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January 15, 2018

Map: Every state's biggest worry shows jobs weigh heavily in Pennsylvania

In New Jersey, residents are most anxious about drowning, study says

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Map Worries United States Source /

Google Trends anaylsis reveals every state's biggest worry.

Unemployment in Pennsylvania reached an alarming peak of 8.7 percent in February 2010, less than two years after the 2008 financial crisis that served as a benchmark for labor statistics over the past decade of recovery.

The economy in Pennsylvania has improved dramatically since that time. Led by industrial growth in natural gas, paints and chemicals, food products, machinery, publishing and fabricated metals, the state's unemployment rate stood at 4.6 percent as of November 2017.

That figure puts Pennsylvania's unemployment rate at 35th in the United States — not great, but a relative figure considering the state's fifth-largest population in the country.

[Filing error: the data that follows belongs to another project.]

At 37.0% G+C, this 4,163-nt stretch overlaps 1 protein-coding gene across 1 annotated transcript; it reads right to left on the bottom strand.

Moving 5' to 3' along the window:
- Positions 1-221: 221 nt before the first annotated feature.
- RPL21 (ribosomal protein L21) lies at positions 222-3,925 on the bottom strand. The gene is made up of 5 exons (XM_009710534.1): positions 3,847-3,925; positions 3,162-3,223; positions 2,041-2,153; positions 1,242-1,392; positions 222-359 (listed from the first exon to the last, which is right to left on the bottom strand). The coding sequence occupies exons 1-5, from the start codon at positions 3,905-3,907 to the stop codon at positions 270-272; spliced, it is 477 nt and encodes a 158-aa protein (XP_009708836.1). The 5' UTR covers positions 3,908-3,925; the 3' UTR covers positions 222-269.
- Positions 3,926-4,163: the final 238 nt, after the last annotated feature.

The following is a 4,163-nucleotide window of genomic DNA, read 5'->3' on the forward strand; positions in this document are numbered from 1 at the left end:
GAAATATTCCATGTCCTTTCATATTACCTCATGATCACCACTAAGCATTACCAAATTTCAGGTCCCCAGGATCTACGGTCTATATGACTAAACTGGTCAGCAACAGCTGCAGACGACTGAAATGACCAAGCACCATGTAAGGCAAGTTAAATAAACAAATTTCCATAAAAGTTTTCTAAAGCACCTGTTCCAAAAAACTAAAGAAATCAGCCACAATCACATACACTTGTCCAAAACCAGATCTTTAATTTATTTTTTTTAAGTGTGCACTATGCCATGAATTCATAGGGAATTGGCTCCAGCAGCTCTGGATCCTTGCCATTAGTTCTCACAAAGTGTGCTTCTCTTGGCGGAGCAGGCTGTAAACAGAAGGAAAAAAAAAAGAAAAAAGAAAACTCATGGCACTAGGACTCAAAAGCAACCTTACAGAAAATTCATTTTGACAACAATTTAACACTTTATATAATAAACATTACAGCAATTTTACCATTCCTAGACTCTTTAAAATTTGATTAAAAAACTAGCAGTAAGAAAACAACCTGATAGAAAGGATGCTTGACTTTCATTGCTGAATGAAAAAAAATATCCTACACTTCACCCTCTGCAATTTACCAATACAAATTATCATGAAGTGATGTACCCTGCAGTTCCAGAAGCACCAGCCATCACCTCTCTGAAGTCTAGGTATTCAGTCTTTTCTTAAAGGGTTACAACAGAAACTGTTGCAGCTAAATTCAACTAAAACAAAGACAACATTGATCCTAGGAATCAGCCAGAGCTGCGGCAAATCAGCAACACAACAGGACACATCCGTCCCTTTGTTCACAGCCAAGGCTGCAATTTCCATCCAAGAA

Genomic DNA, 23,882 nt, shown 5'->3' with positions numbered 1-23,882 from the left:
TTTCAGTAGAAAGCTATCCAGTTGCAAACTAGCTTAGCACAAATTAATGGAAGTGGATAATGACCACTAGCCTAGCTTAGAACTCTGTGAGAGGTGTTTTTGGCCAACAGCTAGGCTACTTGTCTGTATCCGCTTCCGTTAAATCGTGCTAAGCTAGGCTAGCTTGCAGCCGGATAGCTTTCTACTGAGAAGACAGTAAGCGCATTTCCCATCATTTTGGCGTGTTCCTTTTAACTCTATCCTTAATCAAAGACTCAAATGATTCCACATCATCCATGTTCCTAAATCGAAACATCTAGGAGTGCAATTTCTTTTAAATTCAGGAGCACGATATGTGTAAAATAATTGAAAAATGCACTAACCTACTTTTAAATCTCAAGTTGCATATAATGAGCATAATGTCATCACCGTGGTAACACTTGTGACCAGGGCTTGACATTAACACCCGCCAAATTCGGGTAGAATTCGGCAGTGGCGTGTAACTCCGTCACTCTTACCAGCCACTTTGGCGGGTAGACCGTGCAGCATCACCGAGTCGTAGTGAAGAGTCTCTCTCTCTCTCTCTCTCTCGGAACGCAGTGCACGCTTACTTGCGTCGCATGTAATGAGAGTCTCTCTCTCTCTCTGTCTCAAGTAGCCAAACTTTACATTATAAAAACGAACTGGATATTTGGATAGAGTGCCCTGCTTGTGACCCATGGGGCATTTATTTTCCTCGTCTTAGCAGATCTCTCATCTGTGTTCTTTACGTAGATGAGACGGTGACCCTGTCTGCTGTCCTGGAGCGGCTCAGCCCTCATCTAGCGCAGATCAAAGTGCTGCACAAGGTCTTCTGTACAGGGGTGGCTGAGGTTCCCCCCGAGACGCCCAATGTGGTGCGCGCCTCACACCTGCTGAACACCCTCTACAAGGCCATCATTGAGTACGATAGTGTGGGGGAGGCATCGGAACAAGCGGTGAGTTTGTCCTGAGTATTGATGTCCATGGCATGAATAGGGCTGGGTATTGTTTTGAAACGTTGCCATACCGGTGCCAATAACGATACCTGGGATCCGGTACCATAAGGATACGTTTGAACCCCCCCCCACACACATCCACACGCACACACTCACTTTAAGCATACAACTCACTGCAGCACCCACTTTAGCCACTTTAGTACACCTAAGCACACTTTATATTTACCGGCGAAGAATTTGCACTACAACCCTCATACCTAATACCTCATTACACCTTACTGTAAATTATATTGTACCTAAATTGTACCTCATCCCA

Despite the economic improvement, a survey of Google search terms from the past few years shows Pennsylvania residents still are preoccupied most by unemployment.

The trends analysis was conducted by the data team at Your Local Security, the home security monitoring company behind the ADT signs commonly seen outside homes. YLS compiled the statistics and turned them into a map that offers an interesting look at what's making Americans anxious.

Source /

Google Trends anaylsis reveals every state's biggest worry.

Pennsylvania shares the same primary concern as Nevada and Michigan, but some of the other worries in the map are a bit unusual. Why is Ohio afraid of heights? Why do Texans fear confined spaces? What's up with Maine's terror of poisoning?

New Jersey's fear of drowning makes sense after a year in which nearly 30 people died in the water. Experts said the public's lack of swimming skills was a bigger reason for the spike in fatalities than rip currents, which were not abnormally frequent or severe along the coast in 2017.

If Pennsylvania's concerns about employment are as serious as the Google data suggests, the results under Gov. Tom Wolf could bode well for his chance at a second term in November's gubernatorial election.